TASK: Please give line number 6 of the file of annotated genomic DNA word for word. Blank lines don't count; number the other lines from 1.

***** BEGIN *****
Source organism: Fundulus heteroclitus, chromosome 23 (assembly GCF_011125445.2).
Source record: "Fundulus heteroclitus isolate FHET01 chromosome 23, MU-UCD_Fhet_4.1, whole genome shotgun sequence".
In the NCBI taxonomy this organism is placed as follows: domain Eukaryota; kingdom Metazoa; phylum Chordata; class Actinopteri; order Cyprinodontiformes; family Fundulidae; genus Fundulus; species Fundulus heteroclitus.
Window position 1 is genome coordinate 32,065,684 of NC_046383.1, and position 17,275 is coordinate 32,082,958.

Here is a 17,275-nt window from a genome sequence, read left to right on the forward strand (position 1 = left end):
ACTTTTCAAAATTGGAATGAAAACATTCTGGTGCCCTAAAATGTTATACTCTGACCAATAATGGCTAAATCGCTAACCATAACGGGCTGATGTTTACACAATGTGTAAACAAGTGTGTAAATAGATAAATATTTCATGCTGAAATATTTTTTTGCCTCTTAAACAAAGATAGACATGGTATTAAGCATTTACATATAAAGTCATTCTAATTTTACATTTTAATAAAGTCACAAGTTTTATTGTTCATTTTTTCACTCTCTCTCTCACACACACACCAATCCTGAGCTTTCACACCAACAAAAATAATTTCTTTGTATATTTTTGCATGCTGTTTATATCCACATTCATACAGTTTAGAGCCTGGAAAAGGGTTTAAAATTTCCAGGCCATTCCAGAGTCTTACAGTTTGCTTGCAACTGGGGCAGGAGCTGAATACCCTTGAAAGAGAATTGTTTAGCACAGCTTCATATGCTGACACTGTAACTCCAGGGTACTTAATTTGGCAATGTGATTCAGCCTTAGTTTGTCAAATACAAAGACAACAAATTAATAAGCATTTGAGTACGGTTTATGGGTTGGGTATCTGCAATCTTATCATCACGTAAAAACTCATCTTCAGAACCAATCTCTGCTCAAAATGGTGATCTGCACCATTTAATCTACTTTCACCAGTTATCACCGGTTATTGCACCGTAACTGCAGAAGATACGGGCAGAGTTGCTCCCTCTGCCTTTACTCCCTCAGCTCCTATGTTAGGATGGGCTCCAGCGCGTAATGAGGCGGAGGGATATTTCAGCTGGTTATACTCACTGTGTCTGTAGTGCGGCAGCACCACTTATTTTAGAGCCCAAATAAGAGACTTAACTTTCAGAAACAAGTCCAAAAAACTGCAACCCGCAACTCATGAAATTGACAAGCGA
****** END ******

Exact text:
ACTTTTCAAAATTGGAATGAAAACATTCTGGTGCCCTAAAATGTTATACTCTGACCAATAATGGCTAAATCGCTAACCATAACGGGCTGATGTTTACACAATGTGTAAACAAGTGTGTAAATAGATAAATATTTCATGCTGAAATATTTTTTTGCCTCTTAAACAAAGATAGACATGGTATTAAGCATTTACATATAAAGTCATTCTAATTTTACATTTTAATAAAGTCACAAGTTTTATTGTTCATTTTTTCACTCTCTCTCTCACACACACACCAATCCTGAGCTTTCACACCAACAAAAATAATTTCTTTGTATATTTTTGCATGCTGTTTATATCCACATTCATACAGTTTAGAGCCTGGAAAAGGGTTTAAAATTTCCAGGCCATTCCAGAGTCTTACAGTTTGCTTGCAACTGGGGCAGGAGCTGAATACCCTTGAAAGAGAATTGTTTAGCACAGCTTCATATGCTGACACTGTAACTCCAGGGTACTTAATTTGGCAATGTGATTCAGCCTTAGTTTGTCAAATACAAAGACAACAAATTAATAAGCATTTGAGTACGGTTTATGGGTTGGGTATCTGCAATCTTATCATCACGTAAAAACTCATCTTCAGAACCAATCTCTGCTCAAAATGGTGATCTGCACCATTTAATCTACTTTCACCAGTTATCACCGGTTATTGCACCGTAACTGCAGAAGATACGGGCAGAGTTGCTCCCTCTGCCTTTACTCCCTCAGCTCCTATGTTAGGATGGGCTCCAGCGCGTAATGAGGCGGAGGGATATTTCAGCTGGTTATACTCACTGTGTCTGTAGTGCGGCAGCACCACTTATTTTAGAGCCCAAATAAGAGACTTAACTTTCAGAAACAAGTCCAAAAAACTGCAACCCGCAACTCATGAAATTGACAAGCGA